A Win-Win Situation Niki Tudge details how to use conflict resolution skills to enhance your clients’ commitment and compliance Part One of this two-part article looks at understanding what conflict resolution is, how to set ground rules, the five conflict resolution styles and the big picture of conflict resolution. “There is an old story about two girls arguing over an orange. They both wanted the single orange for themselves. They argued for hours over who should get it and why. Finally they realized that they could both win. One girl wanted the rind to make a cake and the other girl wanted to make herself orange juice.
hy is it that many people have a negative conditioned emotional response to the word “conflict”? Why do we always assume that conflict is negative, unpleasant and a creator of all evil? This is simply not true! As humans we are all individual and thus very different. It is when our differences come to the surface that conflict can arise. I am challenging you to switch paradigms and start thinking of conflict as simply a difference in how we approach and feel about things. If you can do that, then you are off to a great start in being able to generate positive outcomes from conflict rather than believing that conflict is adversarial and aggressive. The fact that conflict exists is not a bad thing as long as we resolve it effectively. Conflict can lead to enhanced personal and professional growth. Think about all the great relationships you can forge; business partnerships you can enhance and situations 52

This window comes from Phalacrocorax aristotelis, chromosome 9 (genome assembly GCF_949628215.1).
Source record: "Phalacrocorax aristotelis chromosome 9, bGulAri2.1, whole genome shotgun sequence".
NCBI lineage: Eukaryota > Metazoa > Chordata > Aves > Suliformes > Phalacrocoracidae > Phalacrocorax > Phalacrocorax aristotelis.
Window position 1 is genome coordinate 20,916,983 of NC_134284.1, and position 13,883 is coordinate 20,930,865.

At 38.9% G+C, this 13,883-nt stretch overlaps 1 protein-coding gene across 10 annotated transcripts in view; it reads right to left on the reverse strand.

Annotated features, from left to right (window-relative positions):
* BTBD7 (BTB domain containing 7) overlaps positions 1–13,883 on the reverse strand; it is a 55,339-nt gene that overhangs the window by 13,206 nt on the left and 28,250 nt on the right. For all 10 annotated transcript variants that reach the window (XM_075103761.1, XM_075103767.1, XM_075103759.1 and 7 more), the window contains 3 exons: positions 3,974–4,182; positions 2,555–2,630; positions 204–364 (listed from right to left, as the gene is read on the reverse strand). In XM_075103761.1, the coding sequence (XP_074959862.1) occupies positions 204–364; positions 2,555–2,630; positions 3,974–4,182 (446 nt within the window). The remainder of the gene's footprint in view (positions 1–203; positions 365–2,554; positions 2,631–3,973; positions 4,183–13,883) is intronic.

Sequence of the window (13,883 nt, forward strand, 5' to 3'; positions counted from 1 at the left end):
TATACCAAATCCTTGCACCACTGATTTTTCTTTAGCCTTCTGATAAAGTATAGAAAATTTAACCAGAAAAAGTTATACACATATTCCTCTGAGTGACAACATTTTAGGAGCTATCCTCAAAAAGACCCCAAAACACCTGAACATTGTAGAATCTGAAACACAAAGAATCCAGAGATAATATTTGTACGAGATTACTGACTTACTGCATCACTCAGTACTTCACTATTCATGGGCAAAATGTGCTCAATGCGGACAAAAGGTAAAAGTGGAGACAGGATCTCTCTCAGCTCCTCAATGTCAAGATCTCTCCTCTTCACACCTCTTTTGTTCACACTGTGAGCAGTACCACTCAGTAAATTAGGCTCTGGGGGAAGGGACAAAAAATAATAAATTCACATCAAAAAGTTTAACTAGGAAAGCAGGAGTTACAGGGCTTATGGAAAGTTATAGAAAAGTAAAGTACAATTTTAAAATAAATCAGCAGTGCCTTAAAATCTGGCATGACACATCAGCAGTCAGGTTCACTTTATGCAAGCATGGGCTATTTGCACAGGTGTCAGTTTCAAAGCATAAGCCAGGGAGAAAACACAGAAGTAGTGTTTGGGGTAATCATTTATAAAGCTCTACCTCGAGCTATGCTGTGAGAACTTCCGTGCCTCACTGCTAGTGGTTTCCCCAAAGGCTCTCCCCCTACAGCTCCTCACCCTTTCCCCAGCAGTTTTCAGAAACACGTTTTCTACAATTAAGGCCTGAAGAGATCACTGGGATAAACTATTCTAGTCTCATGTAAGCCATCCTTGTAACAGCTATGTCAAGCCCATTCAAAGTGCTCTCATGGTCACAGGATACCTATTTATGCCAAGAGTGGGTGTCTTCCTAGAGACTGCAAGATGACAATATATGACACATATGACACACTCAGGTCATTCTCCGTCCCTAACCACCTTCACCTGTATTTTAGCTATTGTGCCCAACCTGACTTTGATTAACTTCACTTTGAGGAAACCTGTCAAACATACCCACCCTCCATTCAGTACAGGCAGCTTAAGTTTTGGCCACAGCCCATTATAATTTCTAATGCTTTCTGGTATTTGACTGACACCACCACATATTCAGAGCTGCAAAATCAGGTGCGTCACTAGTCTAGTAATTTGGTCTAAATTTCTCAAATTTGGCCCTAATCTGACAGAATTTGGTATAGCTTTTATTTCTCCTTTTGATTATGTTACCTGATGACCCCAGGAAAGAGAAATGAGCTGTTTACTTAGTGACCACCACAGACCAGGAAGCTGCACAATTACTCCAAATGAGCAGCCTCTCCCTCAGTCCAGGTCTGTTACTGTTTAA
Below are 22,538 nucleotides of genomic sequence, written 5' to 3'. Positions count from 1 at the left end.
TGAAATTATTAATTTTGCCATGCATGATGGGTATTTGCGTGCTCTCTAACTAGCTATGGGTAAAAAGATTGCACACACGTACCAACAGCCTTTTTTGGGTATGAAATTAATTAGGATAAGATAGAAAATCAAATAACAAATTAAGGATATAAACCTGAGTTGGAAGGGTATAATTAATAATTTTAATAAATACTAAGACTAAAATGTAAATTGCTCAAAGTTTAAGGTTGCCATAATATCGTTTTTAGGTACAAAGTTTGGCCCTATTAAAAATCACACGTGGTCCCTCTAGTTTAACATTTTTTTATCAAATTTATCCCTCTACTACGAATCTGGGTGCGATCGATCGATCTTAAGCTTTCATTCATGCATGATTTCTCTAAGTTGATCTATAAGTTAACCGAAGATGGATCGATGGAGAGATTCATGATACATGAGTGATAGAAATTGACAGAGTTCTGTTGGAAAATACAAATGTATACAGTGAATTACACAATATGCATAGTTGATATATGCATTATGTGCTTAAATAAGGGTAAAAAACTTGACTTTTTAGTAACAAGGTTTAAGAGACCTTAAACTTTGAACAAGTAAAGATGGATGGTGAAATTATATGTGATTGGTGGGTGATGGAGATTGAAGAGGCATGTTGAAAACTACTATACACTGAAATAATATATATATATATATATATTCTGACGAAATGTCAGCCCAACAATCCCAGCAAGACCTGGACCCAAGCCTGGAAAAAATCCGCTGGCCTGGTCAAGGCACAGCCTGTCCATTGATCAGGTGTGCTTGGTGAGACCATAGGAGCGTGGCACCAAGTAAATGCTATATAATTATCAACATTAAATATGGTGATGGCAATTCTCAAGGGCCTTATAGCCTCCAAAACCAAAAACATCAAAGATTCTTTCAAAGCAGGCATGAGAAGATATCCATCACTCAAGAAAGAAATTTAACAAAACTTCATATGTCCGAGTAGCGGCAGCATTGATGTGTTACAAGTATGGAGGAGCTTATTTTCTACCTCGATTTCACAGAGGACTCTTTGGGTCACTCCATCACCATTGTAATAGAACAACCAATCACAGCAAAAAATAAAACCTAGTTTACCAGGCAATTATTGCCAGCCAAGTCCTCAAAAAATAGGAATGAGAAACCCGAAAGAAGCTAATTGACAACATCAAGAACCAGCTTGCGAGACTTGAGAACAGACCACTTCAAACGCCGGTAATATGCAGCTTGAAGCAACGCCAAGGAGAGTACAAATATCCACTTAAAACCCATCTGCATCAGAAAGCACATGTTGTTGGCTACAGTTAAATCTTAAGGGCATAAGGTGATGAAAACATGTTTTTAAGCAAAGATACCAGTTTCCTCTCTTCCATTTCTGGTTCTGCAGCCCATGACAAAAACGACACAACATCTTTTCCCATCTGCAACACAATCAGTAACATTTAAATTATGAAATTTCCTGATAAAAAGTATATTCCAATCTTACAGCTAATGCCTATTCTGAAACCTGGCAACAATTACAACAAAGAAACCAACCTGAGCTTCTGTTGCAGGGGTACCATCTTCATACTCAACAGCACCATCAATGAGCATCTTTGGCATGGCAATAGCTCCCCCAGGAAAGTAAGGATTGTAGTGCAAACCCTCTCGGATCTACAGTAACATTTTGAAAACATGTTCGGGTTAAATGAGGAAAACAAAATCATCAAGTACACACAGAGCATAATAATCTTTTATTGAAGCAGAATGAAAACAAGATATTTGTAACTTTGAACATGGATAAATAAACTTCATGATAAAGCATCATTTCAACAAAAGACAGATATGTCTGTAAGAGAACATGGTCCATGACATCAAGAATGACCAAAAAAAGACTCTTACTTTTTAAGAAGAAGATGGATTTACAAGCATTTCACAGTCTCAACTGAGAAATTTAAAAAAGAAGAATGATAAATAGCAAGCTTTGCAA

BARKS from the Guild/July 2014
Conflict is not always a bad thing
you can resolve with your clients if you handle conflict effectively. In our industry, with our roles as consultants, trainers and caregivers, having a grasp of conflict resolution is a ‘must-have’ skill to have in our tool-kit. So let’s view conflict as just that, an opportunity to generate positive, collaborative solutions. If we then arm ourselves with a conflict resolution process, we have all the necessary tools we need to explore and understand our differences and use this understanding to interact with people in a more productive manner. Think about how you can enhance the life of a pet if you are better equipped to collaborate with pet owners. As Stephen Covey said, “Seek first to understand then to be understood”. What is Conflict? The Random House Dictionary defines conflict as: “to
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This model of win-win situations and mutual gain is always the preferred outcome for any conflict
Your BARKS summer edition. The quarterly publication from The Pet Professional Guild